Your research prospectus should answer all of these questions, in order with highly detailed answers. His field is business, HIS MAJOR IS INTERIOR DESIGN
- What argument in your field are you interested in researching and writing your Researched Position Paper on for this course?
- Why is this argument important in your field?
- What are a few different positions on this argument?
- What is your position and why?
- How did your position develop?
- What might you accomplish by joining this argument in your field?
- What could you look for in your research to help you make your argument stronger?
- Is this issue still significant or is it becoming outdated and how do you know?
- How will your paper add to the argument about your topic?
- What might an educated audience of experienced professionals in my field know about this argument already?
After you’ve considered all of these questions, make sure you didn’t make the overwhelmingly common mistake of choosing a non-argument argument or a non-position position. For example, pretend you are going into social work and you think you want to write about child abuse. You end up stating something completely obvious like, “Child abuse is bad.” That is a “d’uh” statement to people in your field (and outside your field as well). There likely will be absolutely no academic research stating that child abuse is good. As such, there is no argument here. There is no other position in your field debating against, “Child abuse is bad.” This is not an argument piece; it’s an obvious piece and doesn’t fulfill the course expectations.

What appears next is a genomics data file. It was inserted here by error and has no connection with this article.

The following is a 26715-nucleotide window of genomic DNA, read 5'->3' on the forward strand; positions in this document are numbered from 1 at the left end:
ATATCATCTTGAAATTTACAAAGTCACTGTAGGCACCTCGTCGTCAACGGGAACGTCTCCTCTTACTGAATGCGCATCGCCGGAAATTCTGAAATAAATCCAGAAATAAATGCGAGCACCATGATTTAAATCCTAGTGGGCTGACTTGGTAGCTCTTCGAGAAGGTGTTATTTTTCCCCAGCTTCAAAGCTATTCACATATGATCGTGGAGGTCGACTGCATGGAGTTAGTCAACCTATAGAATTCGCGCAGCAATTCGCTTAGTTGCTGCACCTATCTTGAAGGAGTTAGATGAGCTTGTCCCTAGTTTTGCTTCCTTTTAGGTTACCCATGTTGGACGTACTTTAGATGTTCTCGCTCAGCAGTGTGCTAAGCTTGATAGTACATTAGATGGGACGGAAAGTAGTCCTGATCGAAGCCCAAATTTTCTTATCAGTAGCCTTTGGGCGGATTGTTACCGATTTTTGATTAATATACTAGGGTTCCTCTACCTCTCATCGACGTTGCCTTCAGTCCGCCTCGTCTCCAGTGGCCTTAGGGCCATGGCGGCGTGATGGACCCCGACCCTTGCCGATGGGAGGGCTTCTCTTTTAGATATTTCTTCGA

Instead of non-position topics, consider a topic that is open for debate. For example, in my field of teaching people debate the merit of extra credit. There are professionals in my field who are for extra credit and those who are against it. It’s debatable. There are arguments to be made. There isn’t a clear right and wrong. If I were writing this paper, I could choose extra credit and begin to share my position within the argument.
My advice is this: Choose something open for debate, not something that is obvious and without argument. Then, work through the prospectus questions above to help you frame your thinking.